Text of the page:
However, good models and correlations have been found between NIR spectral data and the physical and chemical parameters of foods, such as the robust models found by way of TBARS and pH in the present study. Studies have reported that the intramuscular fat content showed a good correlation with the NIR spectral data of mutton [10], the beef pH value [4], the TBARS of ground meat [6], and the moisture content of beef [29], all with [R.sup.2] > 0.84%.

As for the sensory parameters predicted by the NIR spectral data, [30, 31] obtained good calibration and validation models for the sensory attributes of coffee (acidity, body, overall quality, etc.), indicating the possibility of estimating the sensory results and monitoring their quality by NIR.

However, they did not follow through the shelf life to determine if NIR detected instrumentally the differences obtained in the sensory evaluation on the same scale. In addition, the models obtained and used by [31] provided Rank considered high (from 7 to 9) and errors not as low as expected, and [30] did not carry out an external validation.

When a person is applied as a measurement parameter, there are numerous differences in the results when compared to instrumental and physicochemical analyses. Each assessor has a perception threshold. Nevertheless, as Weber's, Fechner, and Stevens's laws of psychophysics suggest, when the stimulus is weak and near the threshold, the sensation and discrimination are also feeble [32]. This behavior was verified by the emergence of several zeros on the rancidity scale for the fresh fish burgers and after seven days of storage, compromising the generation of the PLS model, even with the exponential increase in rancidity shown in the sensory analysis and using TBARS.

In addition, the sensitivity of the apparatus may have only detected differences considered large ones, while the trained panel considered more subtle differences [10]. The solid relation found between NIR and sensory results is the rancid flavor and TBARS since they are connected to the burgers fat content and its changes during storage. Therefore, the general spectrum confirmed the detection of fatty acids, as it presented a peak in the overtone region, characteristic of carboxylic acids, present in fatty acids [23], exactly at 5250 [cm.sup.-1] in the first overtone and 4900-4600 [cm.sup.-1] in the combination band region. However, TBARS achieved a better model than rancid flavor, despite the obvious connection between them.

Besides the sensitivity of the apparatus, other factors have direct influence on NIR results. According to others researchers [33], the sampling presentation, statistical choices, the operator and environment (temperature, vibrations, light) can interfere on results. In the present study, all the efforts to control these factors were made. We kept the room temperature at 18[degrees]C, and employed the same previously trained operator for sampling, achieving a homogenous way of setting the samples inside the probe for solids, besides the careful analysis of the statistical possibilities as shown through the present work.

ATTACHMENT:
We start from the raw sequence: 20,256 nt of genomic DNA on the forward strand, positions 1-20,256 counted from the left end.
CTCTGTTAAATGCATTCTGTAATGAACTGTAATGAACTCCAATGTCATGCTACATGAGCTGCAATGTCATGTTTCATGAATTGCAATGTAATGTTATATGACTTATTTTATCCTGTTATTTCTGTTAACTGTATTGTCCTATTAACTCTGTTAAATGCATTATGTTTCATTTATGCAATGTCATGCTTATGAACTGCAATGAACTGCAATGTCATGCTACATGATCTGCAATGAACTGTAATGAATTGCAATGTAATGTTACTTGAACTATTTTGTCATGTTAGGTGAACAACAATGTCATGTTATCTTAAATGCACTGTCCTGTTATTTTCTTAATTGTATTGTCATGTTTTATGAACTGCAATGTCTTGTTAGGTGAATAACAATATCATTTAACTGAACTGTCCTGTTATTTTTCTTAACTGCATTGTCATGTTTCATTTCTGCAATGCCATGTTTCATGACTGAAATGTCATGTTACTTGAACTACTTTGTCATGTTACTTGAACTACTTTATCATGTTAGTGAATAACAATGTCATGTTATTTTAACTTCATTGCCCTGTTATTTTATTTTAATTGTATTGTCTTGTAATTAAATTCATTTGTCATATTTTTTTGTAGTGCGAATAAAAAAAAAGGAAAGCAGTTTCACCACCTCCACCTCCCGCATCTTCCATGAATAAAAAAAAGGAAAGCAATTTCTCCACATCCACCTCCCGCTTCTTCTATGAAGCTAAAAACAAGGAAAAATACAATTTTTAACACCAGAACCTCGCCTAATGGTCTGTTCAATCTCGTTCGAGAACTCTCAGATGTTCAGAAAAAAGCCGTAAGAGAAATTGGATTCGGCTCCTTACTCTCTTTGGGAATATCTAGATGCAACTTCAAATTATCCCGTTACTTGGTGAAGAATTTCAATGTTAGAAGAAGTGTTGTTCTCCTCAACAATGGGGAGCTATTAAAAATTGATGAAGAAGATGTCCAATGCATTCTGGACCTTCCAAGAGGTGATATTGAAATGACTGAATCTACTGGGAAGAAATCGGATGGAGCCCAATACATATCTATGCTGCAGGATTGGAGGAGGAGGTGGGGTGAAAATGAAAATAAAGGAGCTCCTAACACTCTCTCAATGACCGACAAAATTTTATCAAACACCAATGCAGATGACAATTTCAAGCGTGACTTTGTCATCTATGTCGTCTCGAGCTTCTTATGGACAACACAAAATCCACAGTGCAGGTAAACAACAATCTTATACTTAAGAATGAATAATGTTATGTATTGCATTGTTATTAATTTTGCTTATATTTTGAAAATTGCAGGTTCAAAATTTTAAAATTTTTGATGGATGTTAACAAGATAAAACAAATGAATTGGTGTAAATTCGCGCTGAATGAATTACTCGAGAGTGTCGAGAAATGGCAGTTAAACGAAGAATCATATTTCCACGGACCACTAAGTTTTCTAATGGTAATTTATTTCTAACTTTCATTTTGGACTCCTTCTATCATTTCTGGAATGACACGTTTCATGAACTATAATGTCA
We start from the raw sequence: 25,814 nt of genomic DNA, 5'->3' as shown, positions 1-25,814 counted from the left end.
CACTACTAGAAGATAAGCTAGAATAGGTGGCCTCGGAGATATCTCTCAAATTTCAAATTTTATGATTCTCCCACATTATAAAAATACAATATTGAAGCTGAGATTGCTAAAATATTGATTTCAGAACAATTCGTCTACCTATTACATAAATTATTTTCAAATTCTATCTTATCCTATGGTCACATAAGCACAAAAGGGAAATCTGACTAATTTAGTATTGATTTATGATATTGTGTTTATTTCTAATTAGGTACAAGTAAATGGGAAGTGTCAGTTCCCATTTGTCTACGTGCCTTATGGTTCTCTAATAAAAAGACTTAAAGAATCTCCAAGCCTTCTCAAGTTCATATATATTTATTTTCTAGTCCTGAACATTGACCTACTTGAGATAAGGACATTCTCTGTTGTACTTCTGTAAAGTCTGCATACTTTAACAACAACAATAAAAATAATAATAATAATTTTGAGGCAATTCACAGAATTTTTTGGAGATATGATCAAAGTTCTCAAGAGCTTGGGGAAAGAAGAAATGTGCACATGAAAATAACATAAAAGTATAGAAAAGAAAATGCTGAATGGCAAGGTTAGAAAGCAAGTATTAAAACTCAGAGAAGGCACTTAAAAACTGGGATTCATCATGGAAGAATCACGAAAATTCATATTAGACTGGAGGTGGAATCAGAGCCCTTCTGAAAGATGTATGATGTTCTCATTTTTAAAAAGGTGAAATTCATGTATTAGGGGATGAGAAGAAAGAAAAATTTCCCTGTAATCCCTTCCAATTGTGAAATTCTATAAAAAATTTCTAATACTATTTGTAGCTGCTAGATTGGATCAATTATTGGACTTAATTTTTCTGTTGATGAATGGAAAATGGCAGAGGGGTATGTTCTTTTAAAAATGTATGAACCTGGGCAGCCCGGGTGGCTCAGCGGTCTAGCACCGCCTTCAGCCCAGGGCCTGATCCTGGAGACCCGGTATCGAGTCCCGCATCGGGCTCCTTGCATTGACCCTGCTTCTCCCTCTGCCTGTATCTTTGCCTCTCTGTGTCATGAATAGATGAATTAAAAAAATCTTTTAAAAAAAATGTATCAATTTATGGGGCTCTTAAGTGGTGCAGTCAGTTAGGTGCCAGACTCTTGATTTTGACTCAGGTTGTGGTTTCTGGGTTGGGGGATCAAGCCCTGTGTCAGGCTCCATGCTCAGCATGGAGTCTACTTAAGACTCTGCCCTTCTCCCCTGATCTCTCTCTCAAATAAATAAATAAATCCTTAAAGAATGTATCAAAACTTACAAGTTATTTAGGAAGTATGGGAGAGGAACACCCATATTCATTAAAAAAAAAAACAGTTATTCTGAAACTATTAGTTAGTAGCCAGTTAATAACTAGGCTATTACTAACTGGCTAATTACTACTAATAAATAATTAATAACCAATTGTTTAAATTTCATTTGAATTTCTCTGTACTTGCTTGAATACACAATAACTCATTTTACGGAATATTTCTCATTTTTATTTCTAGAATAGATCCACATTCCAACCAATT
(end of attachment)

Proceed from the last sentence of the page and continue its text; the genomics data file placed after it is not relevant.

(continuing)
NIR calibration consists in a great amount of work, with many samples applied to achieve robust models. Nevertheless, after the calibration and validation, one can only analyze new samples and predict the results with the model. Further studies with grass carp burgers should use more samples (more than 100) to gather perhaps better [R.sup.2], RPD values and calibration models adequate for quality control. Another suggestion to future studies is the attempt to fit other sensory parameters into PLS regression, as the current literature and research still does not show solid results on this matter, especially none in fish burgers.

3. Material and Methods

Raw material and hamburger manufacture

The grass carp fishes were purchased from a project partnership with a local fish farmer. After the capture, the fish were percussive stunned in the head, slaughtered (marrow section followed by bleeding), peeled, gutted and filleted for transport (in Styrofoam boxes with ice). The burgers were prepared in the Food Technology Laboratory at UTFPR (N008) according to the formulation and procedure described by [34].

Physicochemical and sensory analysis

The pH of the burgers was measured in 25g of hamburger and 5mL of water in the benchtop equipment (TECNAL[R]) with the sensor coupled to a digital meter. The determination of TBARS followed [35] and the calculation was based on a malonaldehyde standard curve. The standard applied was the 1,1,3,3-Tetramethoxypropane 99%, Sigma-Aldrich[R]. The [a.sub.w] was measured directly on the AquaLab instrument (Tecnal[R]), with a default of water 1.00. The physicochemical results are not shown at the present work. The sensory procedures are described by [34].